Book summary: Coding Freedom

These are my notes for “Coding Freedom”, a sociology/anthropology book that analyses the free software community. You can download it for free from its website, or buy a paper version. These notes cover only the history of free software, which I found very interesting even if I basically knew it already.

1970-1984: The commodification of software

During the 1960s and part of the 1970s, most hardware was sold with software and there was no software patent or copyright protection. Programmers in university labs routinely read and modified the computer source code of software produced by others.

In 1976, just as companies began to assert copyrights over software, Gates wrote a letter to a group of hobbyists chastising them for, as he saw it, stealing his software: they had freely distributed copies of Gates’ BASIC interpreter at one of their meetings.

In the late 1970s and early 1980s the US software industries dominated internationally. Amid fears of losing ground to foreigners, US legislators launched an aggressive campaign to develop and fund the high-tech and knowledge economic sector and encountered little friction when accepting software patents in 1980.

1984-1991: Hacking and its discontents

In the late 1970s and the 1980s, corporations started to deny university-based hackers access to the source code to their corporate software, even if the hackers only intended to use it for personal or noncommercial use. This infuriated Richard Stallman, who became a “revenge programmer” (whole, fascinating story in p.68) and ultimately founded the Free Software Foundation in 1985 and then wrote the first draft of the General Public License in 1989. In 1984 he actually said “I am the last survivor of a dead culture. And I don’t really belong in the world anymore. And in some ways I feel like I ought to be dead”.

1991-1998: Silent Revolutions

Trade groups intensified their efforts to change intellectual property law largely through international treaties. They worked with law enforcement to strike against “pirates”, pursued civil court remedies against copyright infringers, launched moral education campaigns about the evils of piracy, and pushed aggressively for the inclusion of intellectual property provisions in the multilateral trade treaties of the 1990s. For example, through TRIPS, patents had to ultimately be open to all technological fields.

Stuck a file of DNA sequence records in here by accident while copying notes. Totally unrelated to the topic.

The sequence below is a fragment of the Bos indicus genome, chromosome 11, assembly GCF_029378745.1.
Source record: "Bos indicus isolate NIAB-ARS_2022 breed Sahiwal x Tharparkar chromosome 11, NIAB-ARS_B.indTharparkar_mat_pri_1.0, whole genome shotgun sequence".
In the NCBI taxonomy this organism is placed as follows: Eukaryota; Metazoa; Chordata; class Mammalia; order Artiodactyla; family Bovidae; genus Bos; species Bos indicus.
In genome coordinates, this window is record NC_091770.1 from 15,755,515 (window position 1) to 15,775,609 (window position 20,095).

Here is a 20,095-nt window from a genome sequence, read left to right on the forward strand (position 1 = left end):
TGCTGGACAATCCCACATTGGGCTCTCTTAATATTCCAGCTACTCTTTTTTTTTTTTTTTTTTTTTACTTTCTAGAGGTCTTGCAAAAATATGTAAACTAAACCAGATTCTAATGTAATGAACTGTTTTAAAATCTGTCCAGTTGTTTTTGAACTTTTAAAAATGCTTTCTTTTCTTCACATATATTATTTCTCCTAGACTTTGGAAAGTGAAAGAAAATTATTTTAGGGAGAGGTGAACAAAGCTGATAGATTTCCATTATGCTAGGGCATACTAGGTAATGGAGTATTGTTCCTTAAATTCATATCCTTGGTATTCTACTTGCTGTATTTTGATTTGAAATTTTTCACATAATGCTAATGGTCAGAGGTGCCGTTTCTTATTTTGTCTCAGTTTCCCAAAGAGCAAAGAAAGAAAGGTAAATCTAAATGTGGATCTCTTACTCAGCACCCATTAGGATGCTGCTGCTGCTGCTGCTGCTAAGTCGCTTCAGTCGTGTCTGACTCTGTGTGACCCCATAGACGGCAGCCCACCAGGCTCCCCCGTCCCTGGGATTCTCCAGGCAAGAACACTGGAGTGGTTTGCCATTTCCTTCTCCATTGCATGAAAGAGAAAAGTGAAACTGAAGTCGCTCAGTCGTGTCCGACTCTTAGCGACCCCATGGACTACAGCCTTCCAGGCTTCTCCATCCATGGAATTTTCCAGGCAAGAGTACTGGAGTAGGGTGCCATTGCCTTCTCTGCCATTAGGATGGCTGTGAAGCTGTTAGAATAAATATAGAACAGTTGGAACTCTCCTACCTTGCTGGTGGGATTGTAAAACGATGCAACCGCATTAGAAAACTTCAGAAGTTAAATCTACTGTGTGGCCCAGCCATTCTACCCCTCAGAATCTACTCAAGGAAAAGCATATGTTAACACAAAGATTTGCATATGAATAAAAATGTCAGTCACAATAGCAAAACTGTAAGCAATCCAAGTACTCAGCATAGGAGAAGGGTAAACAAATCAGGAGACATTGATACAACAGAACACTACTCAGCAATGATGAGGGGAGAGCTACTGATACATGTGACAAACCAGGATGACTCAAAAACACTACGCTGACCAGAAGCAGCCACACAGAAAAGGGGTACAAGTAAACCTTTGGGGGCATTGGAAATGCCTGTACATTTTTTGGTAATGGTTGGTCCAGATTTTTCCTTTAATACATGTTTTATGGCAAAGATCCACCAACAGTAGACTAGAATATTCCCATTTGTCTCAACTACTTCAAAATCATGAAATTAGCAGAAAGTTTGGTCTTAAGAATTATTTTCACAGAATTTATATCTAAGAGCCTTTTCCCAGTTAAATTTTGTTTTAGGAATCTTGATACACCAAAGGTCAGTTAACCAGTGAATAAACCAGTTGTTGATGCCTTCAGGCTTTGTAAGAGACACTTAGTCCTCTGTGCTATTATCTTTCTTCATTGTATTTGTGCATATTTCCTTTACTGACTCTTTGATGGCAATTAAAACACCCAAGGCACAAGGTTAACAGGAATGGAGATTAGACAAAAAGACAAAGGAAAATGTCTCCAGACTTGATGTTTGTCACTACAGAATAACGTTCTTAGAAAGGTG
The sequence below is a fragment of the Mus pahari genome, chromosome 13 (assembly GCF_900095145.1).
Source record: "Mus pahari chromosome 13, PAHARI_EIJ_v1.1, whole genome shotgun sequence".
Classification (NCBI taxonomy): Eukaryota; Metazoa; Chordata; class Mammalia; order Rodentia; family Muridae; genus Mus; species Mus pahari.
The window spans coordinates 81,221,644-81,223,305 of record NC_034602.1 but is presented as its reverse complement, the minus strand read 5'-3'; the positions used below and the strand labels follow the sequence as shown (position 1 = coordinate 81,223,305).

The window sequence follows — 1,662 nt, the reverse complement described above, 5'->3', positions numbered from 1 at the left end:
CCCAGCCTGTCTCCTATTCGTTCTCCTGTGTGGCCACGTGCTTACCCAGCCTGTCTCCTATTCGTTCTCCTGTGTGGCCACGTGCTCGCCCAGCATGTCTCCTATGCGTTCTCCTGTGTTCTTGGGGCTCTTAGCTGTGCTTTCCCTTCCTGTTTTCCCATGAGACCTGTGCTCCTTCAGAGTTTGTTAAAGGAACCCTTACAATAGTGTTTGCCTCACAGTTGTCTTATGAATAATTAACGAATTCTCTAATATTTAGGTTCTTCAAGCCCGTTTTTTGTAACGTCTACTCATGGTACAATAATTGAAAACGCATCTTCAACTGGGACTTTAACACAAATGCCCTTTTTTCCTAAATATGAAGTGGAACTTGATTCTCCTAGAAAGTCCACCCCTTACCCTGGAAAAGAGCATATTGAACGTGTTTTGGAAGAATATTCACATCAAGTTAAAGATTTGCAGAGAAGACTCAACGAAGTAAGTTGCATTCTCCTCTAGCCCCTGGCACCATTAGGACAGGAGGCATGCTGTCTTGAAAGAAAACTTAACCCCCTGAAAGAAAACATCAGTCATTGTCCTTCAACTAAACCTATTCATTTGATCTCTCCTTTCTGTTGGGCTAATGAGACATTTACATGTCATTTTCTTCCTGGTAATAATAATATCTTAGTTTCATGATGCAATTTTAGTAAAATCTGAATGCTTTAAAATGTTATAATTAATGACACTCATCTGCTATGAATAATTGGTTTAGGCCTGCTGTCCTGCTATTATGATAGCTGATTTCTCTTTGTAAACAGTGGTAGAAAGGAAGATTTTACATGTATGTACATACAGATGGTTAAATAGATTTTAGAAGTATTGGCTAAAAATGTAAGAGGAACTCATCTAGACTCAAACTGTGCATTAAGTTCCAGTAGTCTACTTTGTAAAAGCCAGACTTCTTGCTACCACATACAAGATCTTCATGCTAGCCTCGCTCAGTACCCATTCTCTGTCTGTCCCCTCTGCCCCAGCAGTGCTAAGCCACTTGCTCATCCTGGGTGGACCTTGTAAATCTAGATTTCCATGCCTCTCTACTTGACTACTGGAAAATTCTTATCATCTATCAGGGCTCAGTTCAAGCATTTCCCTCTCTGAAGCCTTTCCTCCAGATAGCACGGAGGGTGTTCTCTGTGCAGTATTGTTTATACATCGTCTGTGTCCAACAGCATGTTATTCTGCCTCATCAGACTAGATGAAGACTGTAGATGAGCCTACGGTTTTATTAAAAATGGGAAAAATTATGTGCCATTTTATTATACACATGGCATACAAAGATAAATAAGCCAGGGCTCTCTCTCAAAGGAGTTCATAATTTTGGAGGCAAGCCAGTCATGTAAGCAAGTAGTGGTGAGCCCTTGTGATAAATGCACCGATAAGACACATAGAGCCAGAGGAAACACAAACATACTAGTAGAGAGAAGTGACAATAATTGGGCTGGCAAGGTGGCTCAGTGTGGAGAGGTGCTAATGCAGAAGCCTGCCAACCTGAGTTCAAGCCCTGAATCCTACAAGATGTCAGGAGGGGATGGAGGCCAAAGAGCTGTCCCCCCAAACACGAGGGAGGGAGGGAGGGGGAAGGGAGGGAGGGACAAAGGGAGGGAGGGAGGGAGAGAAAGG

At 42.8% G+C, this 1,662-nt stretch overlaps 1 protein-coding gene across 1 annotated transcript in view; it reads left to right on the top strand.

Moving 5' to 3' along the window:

In the meantime, Linux would gain momentum in companies: managers would say they were not using Linux, but techies would say “yes… but don’t tell my boss”.

1998-2004: Triumph of open source and ominous DMCA

The term “open source” (less philosophical and more technical) was created and won, and the DMCA was passed, which criminalised all attempts to circumvent access control measures (ie. DRM), practically giving copyright owners technological control over digitized copyright material.

Misc final notes

For most developers, acceptance of free software rarely led to political opposition producers of proprietary software, but made them develop a critical eye toward practices such as abuse of intellectual property law and tendency to hide problems from costumers: “Free software encourages active participation. Coporate software encourages consumption”.

One of the most profound political effects of free software has been to weaken the hegemonic status of intellectual property law; copyright and patents now have company.

And that’s it. I hope you enjoy it. Go download the book if it sounds interesting or you want to learn more about hacker culture and free software.